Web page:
Rip Current Safety

Well, the weather is warming up and so everyone is heading outside to have cookouts, picnics, play ball, skateboard, sail, kayak, swim, and surf. Seasoned water sports enthusiasts are aware of the dangers of the ocean. Beginners may not be aware of certain things that could put them in danger, and I don’t mean anything as dramatic as sharks. We are talking about rip currents, not rip tides, which are often incorrectly considered the same thing.

A rip current is an unseen force (to the untrained eye) that exists along coastal waters of not only the oceans, but also the great lakes. A rip current is a narrow channel of powerful, fast moving water, moving at speeds of 8 feet per second or more. To put that into perspective, that”s faster than an Olympic swimmer. A rip current may be mere feet wide, up to several yards wide.

Rip currents claim approximately one hundred lives annually in the United States, but another estimated ten thousand swimmers are rescued from rip currents annually by life guards. The danger of rip currents is that when a person becomes caught up in it, they often panic and try to swim straight back to shore. Unable to exceed the speed of the current, the swimmer becomes fatigued and then is carried out into open water and drowns.

If you ever have the misfortune of becoming caught in a rip current, rather than attempting to “out swim” the current, swimmers should swim parallel to the shore line and try to exit the rip current, once out of the strong pull of the rip current, you would then be able to swim safely back to shore.

Rip currents can be seen from shore as an open channel that runs perpendicular to the shoreline and out towards open water. It appears as a channel through the breaking waves, these areas should be avoided! Rip currents and rip tides are terms often interchanged incorrectly. A rip tide is a specific type of current caused by the swift movement of tidal water through inlets and the mouths of estuaries, embayment”s, and harbors.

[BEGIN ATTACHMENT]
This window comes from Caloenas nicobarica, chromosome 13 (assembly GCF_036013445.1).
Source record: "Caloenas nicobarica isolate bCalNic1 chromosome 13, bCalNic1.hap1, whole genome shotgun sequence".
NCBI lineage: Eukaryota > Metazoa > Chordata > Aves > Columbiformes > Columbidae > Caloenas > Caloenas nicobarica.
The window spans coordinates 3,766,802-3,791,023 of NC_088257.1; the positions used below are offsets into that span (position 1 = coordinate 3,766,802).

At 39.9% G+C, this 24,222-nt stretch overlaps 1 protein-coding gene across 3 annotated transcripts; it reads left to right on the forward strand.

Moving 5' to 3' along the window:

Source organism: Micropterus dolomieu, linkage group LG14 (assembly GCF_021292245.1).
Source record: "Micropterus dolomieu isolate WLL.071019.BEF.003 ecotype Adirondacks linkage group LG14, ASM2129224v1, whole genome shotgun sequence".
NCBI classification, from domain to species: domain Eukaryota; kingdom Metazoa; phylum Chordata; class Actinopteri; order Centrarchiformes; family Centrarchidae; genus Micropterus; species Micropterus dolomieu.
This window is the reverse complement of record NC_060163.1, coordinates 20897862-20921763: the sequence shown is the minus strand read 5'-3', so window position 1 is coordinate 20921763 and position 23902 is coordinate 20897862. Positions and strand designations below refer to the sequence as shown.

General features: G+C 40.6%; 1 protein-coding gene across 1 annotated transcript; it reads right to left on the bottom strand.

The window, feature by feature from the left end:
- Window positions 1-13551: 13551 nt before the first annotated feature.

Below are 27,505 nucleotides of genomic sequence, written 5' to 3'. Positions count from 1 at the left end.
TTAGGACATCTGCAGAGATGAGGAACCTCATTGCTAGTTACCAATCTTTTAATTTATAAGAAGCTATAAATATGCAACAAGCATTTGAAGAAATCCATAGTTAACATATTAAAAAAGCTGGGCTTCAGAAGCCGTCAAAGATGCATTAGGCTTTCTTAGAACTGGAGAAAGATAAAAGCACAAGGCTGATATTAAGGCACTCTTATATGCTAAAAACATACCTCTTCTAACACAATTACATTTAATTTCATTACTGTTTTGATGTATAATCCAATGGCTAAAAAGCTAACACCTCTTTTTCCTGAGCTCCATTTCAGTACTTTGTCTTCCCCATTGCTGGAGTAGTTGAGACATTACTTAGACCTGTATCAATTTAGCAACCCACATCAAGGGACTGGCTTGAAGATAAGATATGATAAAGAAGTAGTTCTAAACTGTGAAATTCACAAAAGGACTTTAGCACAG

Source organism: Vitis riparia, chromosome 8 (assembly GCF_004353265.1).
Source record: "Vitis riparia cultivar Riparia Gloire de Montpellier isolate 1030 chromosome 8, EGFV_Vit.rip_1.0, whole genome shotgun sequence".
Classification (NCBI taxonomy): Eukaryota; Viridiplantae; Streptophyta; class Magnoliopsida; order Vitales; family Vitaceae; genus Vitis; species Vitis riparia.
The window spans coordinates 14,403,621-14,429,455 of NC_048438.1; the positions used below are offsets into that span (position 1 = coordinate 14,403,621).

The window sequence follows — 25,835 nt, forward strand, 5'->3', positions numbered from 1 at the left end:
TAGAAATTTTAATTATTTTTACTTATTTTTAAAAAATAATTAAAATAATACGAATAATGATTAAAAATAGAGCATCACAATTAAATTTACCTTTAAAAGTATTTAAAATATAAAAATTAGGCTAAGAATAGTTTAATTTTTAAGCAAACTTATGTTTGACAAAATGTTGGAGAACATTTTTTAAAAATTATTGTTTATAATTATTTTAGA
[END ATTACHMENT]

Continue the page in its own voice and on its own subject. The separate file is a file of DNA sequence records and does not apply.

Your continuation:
I suppose that if you were an ocean going kayaker, a rip current could be an easy way to get out into open water past the break waves, and if you were a surfer a rip current could get you out past the break waves so you can catch a wave and ride it back in, but swimmers beware! You may find a sign similar to this posted near danger areas for rip currents.

If you see these signs be aware of the risks, and like the sign says, if in doubt don’t go out. Swimmer safety is up to you, be aware of your surroundings at all times and understand safety procedures for emergencies such as rip currents as this could save your life.

For more information on rip current safety, visit the National Weather Service: Rip Current Safety and the National Oceanic and Atmospheric Administration sites.

So go ahead, swim! Just be safe.


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